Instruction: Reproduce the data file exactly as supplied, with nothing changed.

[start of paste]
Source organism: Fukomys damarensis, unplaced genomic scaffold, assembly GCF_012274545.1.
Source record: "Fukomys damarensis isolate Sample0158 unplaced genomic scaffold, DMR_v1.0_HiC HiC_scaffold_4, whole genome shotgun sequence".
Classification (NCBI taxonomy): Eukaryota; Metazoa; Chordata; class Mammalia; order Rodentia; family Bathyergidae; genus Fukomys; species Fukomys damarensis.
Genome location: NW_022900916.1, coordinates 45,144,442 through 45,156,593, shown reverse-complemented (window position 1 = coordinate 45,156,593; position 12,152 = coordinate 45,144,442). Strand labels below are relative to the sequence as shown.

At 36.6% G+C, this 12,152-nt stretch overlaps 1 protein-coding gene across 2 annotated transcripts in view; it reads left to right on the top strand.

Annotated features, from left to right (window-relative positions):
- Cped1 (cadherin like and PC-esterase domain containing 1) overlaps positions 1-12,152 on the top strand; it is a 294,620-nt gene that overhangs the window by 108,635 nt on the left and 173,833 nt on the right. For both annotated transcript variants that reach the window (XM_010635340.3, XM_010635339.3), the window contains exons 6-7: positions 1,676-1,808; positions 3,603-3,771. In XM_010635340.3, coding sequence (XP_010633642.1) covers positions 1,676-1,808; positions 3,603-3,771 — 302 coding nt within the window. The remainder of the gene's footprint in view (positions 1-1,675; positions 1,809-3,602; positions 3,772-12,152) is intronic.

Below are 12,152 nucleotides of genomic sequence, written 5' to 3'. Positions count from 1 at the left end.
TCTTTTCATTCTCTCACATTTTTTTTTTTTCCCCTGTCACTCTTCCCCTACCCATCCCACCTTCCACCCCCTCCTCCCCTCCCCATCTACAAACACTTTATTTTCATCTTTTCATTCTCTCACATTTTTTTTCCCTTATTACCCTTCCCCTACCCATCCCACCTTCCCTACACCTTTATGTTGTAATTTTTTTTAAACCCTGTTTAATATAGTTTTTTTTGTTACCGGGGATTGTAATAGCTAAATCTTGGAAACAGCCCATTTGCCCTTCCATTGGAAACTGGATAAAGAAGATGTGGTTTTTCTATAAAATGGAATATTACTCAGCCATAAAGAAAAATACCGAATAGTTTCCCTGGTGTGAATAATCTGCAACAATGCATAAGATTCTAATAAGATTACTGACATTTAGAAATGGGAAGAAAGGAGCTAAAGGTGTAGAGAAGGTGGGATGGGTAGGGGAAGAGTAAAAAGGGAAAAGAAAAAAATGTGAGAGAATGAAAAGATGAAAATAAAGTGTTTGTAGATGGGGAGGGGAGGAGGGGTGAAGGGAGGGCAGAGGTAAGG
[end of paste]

Source organism: Fukomys damarensis, unplaced genomic scaffold, assembly GCF_012274545.1.
Source record: "Fukomys damarensis isolate Sample0158 unplaced genomic scaffold, DMR_v1.0_HiC HiC_scaffold_4, whole genome shotgun sequence".
Classification (NCBI taxonomy): Eukaryota; Metazoa; Chordata; class Mammalia; order Rodentia; family Bathyergidae; genus Fukomys; species Fukomys damarensis.
Genome location: NW_022900916.1, coordinates 45,144,442 through 45,156,593, shown reverse-complemented (window position 1 = coordinate 45,156,593; position 12,152 = coordinate 45,144,442). Strand labels below are relative to the sequence as shown.

At 36.6% G+C, this 12,152-nt stretch overlaps 1 protein-coding gene across 2 annotated transcripts in view; it reads left to right on the top strand.

Annotated features, from left to right (window-relative positions):
- Cped1 (cadherin like and PC-esterase domain containing 1) overlaps positions 1-12,152 on the top strand; it is a 294,620-nt gene that overhangs the window by 108,635 nt on the left and 173,833 nt on the right. For both annotated transcript variants that reach the window (XM_010635340.3, XM_010635339.3), the window contains exons 6-7: positions 1,676-1,808; positions 3,603-3,771. In XM_010635340.3, coding sequence (XP_010633642.1) covers positions 1,676-1,808; positions 3,603-3,771 — 302 coding nt within the window. The remainder of the gene's footprint in view (positions 1-1,675; positions 1,809-3,602; positions 3,772-12,152) is intronic.

Below are 12,152 nucleotides of genomic sequence, written 5' to 3'. Positions count from 1 at the left end.
TCTTTTCATTCTCTCACATTTTTTTTTTTTCCCCTGTCACTCTTCCCCTACCCATCCCACCTTCCACCCCCTCCTCCCCTCCCCATCTACAAACACTTTATTTTCATCTTTTCATTCTCTCACATTTTTTTTCCCTTATTACCCTTCCCCTACCCATCCCACCTTCCCTACACCTTTATGTTGTAATTTTTTTTAAACCCTGTTTAATATAGTTTTTTTTGTTACCGGGGATTGTAATAGCTAAATCTTGGAAACAGCCCATTTGCCCTTCCATTGGAAACTGGATAAAGAAGATGTGGTTTTTCTATAAAATGGAATATTACTCAGCCATAAAGAAAAATACCGAATAGTTTCCCTGGTGTGAATAATCTGCAACAATGCATAAGATTCTAATAAGATTACTGACATTTAGAAATGGGAAGAAAGGAGCTAAAGGTGTAGAGAAGGTGGGATGGGTAGGGGAAGAGTAAAAAGGGAAAAGAAAAAAATGTGAGAGAATGAAAAGATGAAAATAAAGTGTTTGTAGATGGGGAGGGGAGGAGGGGTGAAGGGAGGGCAGAGGTAAGG